Homily for Thursday of the 1st Week of Lent Year A
By: Fr. Ben Agbo
Homily for Thursday March 5 2020
* Esther 14 : 1 – 14, Matt 7 : 7 – 12.
Christ’s assurance in today’s gospel sounds lofty : EVERYONE WHO ASKS RECEIVES…But is that really so? Don’t we see beggars who ask and don’t receive? I think the assurance is that every child of God that asks must receive an answer depending on what God wants to give you. Fulton Sheen says that God’s answer can be YES, NO or WAIT! He makes everything work onto good for those who love him, Rom 8 : 28.
From our analysis of Our Lord’s prayer sample yesterday, we underlined the following 5 kinds of prayer : Praise, Surrender, Petition, Forgiveness and Deliverance. Today, we need to reflect further on the PRAYER OF PETITION which is one of the most rampant prayers people embark on especially when they are in a troubled state. In today’s 1st reading Queen Esther was in trouble. And from today’s gospel, we get a full dossier of how and why the prayer of petition must work.
We need to understand when and how to ASK…SEEK…or KNOCK. We ask for that which we want/ need. We seek/ search for that which we have lost. We knock in order to get into a place that is locked. A bona fide child usually asks in the presence of his father. A prodigal son usually searches his way back to the palace of his father. Searching requires a different approach to prayer that may be more meditative than vocal. Some other times, we may need to knock when we perceive that the door of salvation seems to be locked against us.
For example, we had lost our original innocence because of the fall of Adam. We were shut out of the kingdom of God by Adam’s fall ( representing the entire sins of our forefathers). Praying from a spiritual distance is a terrible situation. Praying from a disadvantaged spiritual background or evil family root/ foundation can be quite nauseating. The prayer of the Canaanite woman is an example of such a prayer, Matt 15 : 21 – 28. The answer doesn’t come as easy as expected until certain spiritual barriers are cleared. Queen Esther prayed from such a distance in today’s 1st reading. She did a lot of knocking before asking. In such a situation she had to fast because her people had sinned grievously and were being punished for their sins. According to St Peter Chrysologus, ‘What prayer knocks, fasting asks and almsgiving obtains’. Esther, seized with a terrible burden, had to fast from 6 to 6 ( from morning to evening). She told God : ‘I have no helper but you’, Ps 121.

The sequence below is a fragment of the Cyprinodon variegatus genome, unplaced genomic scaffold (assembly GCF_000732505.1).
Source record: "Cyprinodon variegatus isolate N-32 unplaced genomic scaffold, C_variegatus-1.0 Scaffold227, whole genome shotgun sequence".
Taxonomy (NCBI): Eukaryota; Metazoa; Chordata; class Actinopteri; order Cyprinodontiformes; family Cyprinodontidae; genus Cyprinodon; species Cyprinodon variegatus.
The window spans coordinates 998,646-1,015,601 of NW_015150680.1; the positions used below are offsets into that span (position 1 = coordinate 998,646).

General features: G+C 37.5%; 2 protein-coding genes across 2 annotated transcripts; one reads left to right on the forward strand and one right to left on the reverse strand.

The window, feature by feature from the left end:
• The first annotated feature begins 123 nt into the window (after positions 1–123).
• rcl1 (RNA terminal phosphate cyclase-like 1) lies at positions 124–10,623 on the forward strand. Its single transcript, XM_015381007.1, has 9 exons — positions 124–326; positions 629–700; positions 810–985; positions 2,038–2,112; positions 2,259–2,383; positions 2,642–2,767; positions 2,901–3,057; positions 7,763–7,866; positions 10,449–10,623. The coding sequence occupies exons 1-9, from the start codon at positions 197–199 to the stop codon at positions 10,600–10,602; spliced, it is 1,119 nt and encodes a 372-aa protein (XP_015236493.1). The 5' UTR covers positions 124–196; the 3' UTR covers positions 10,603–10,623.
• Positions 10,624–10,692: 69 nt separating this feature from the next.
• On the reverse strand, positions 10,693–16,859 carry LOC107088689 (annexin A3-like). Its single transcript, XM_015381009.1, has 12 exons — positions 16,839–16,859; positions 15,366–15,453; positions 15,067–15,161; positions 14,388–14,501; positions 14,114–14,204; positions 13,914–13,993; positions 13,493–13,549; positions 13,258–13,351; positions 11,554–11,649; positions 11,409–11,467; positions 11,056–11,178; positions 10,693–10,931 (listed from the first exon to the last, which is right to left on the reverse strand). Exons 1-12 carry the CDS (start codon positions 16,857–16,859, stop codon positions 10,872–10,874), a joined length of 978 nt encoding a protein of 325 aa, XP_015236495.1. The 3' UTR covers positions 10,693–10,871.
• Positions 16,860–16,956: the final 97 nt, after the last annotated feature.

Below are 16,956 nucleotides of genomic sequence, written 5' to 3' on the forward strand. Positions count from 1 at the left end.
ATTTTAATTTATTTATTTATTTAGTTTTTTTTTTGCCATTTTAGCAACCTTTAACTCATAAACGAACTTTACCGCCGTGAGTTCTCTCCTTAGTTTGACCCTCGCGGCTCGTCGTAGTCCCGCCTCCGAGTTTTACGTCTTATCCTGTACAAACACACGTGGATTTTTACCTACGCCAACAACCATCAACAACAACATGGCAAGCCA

We need to understand the dynamics of prayer so well as to know when we should be knocking, searching or asking. God is not deaf. He is not difficult to find but sometimes we could find ourselves, due to sin, too distant from the “region of grace”. (Words of Late Fr Prof Emmanuel Ifesie). A theologian once said that ‘salvation happens when God’s search for us coincides with our search for him’. Lent is our time to up our game in this search for God.
May God bless you today!